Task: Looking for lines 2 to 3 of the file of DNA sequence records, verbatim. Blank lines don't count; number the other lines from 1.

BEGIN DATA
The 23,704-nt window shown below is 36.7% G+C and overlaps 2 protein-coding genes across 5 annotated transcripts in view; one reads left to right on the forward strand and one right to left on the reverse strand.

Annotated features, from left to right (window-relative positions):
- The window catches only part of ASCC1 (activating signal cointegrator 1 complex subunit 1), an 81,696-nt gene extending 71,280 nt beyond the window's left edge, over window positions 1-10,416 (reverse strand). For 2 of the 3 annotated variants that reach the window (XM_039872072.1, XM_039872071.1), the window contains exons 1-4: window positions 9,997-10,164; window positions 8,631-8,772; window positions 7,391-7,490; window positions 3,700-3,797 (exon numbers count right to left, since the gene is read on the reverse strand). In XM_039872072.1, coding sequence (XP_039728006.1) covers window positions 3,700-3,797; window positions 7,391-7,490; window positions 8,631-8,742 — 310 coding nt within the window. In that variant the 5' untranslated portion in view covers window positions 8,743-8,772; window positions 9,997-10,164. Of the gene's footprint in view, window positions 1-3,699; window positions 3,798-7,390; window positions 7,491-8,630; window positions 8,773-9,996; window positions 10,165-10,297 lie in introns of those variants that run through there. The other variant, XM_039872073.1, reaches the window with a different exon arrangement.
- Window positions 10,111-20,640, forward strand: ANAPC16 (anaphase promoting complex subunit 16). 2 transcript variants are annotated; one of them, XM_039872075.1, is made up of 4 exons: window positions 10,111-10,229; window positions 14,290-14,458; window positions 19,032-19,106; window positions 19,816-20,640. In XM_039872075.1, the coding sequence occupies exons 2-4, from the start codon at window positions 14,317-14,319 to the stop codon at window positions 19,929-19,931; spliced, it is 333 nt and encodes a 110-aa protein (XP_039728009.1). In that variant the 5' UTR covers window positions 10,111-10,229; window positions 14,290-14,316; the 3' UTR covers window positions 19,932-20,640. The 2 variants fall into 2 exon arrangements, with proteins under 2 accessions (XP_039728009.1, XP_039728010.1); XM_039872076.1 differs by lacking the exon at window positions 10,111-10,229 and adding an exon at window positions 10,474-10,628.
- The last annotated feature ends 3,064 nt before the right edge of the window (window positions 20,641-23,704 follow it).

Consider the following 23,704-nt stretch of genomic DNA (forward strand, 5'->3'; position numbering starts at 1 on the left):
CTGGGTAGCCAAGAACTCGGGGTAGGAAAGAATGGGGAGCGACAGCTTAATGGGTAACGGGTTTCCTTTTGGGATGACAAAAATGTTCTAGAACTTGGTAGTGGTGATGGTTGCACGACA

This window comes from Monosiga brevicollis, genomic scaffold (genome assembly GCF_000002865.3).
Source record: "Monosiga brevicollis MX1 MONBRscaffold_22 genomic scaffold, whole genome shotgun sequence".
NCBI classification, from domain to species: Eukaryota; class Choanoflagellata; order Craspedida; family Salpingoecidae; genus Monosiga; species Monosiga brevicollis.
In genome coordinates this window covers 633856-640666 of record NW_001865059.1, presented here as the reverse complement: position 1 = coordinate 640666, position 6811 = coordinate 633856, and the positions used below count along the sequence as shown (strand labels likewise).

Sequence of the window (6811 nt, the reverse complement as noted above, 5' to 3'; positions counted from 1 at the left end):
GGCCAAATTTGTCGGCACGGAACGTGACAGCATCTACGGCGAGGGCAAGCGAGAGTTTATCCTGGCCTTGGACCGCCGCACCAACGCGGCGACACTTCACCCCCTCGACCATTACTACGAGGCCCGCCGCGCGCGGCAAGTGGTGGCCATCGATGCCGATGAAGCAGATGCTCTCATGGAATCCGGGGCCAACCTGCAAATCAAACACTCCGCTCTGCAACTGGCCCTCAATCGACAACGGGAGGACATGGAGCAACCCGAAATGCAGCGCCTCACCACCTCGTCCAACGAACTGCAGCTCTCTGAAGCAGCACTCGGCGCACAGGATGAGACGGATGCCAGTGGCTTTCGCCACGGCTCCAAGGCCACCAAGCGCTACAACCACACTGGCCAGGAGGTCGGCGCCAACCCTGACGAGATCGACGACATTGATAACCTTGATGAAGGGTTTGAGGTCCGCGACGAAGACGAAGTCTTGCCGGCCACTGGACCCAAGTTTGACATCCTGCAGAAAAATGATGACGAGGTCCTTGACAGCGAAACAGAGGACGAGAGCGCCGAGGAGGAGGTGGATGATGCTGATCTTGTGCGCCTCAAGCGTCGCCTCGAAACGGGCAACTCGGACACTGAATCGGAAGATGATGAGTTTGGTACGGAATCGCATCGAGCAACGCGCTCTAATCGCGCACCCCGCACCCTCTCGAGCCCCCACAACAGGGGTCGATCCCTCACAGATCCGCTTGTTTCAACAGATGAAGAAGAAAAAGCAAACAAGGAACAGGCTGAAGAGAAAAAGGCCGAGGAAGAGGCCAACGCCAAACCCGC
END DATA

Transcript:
Annotated features, from left to right (window-relative positions):
- The window catches only part of ASCC1 (activating signal cointegrator 1 complex subunit 1), an 81,696-nt gene extending 71,280 nt beyond the window's left edge, over window positions 1-10,416 (reverse strand). For 2 of the 3 annotated variants that reach the window (XM_039872072.1, XM_039872071.1), the window contains exons 1-4: window positions 9,997-10,164; window positions 8,631-8,772; window positions 7,391-7,490; window positions 3,700-3,797 (exon numbers count right to left, since the gene is read on the reverse strand). In XM_039872072.1, coding sequence (XP_039728006.1) covers window positions 3,700-3,797; window positions 7,391-7,490; window positions 8,631-8,742 — 310 coding nt within the window. In that variant the 5' untranslated portion in view covers window positions 8,743-8,772; window positions 9,997-10,164. Of the gene's footprint in view, window positions 1-3,699; window positions 3,798-7,390; window positions 7,491-8,630; window positions 8,773-9,996; window positions 10,165-10,297 lie in introns of those variants that run through there. The other variant, XM_039872073.1, reaches the window with a different exon arrangement.